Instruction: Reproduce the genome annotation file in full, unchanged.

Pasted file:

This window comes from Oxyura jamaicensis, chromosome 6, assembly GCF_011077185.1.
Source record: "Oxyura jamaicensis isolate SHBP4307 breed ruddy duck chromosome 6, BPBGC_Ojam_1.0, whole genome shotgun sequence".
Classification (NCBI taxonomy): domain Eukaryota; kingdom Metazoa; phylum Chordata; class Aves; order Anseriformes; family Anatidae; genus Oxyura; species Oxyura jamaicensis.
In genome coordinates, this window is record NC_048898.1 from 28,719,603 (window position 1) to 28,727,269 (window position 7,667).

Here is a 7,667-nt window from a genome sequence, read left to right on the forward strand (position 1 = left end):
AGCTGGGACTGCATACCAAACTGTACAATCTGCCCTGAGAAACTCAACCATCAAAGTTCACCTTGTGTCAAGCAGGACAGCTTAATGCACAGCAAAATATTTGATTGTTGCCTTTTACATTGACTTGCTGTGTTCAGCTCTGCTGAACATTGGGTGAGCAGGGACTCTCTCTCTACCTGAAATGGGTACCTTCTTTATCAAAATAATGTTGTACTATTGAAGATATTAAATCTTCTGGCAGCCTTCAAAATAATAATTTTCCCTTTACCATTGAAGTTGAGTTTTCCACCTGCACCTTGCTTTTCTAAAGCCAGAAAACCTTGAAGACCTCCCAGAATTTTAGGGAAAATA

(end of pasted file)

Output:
This window comes from Oxyura jamaicensis, chromosome 6, assembly GCF_011077185.1.
Source record: "Oxyura jamaicensis isolate SHBP4307 breed ruddy duck chromosome 6, BPBGC_Ojam_1.0, whole genome shotgun sequence".
Classification (NCBI taxonomy): domain Eukaryota; kingdom Metazoa; phylum Chordata; class Aves; order Anseriformes; family Anatidae; genus Oxyura; species Oxyura jamaicensis.
In genome coordinates, this window is record NC_048898.1 from 28,719,603 (window position 1) to 28,727,269 (window position 7,667).

Here is a 7,667-nt window from a genome sequence, read left to right on the forward strand (position 1 = left end):
AGCTGGGACTGCATACCAAACTGTACAATCTGCCCTGAGAAACTCAACCATCAAAGTTCACCTTGTGTCAAGCAGGACAGCTTAATGCACAGCAAAATATTTGATTGTTGCCTTTTACATTGACTTGCTGTGTTCAGCTCTGCTGAACATTGGGTGAGCAGGGACTCTCTCTCTACCTGAAATGGGTACCTTCTTTATCAAAATAATGTTGTACTATTGAAGATATTAAATCTTCTGGCAGCCTTCAAAATAATAATTTTCCCTTTACCATTGAAGTTGAGTTTTCCACCTGCACCTTGCTTTTCTAAAGCCAGAAAACCTTGAAGACCTCCCAGAATTTTAGGGAAAATA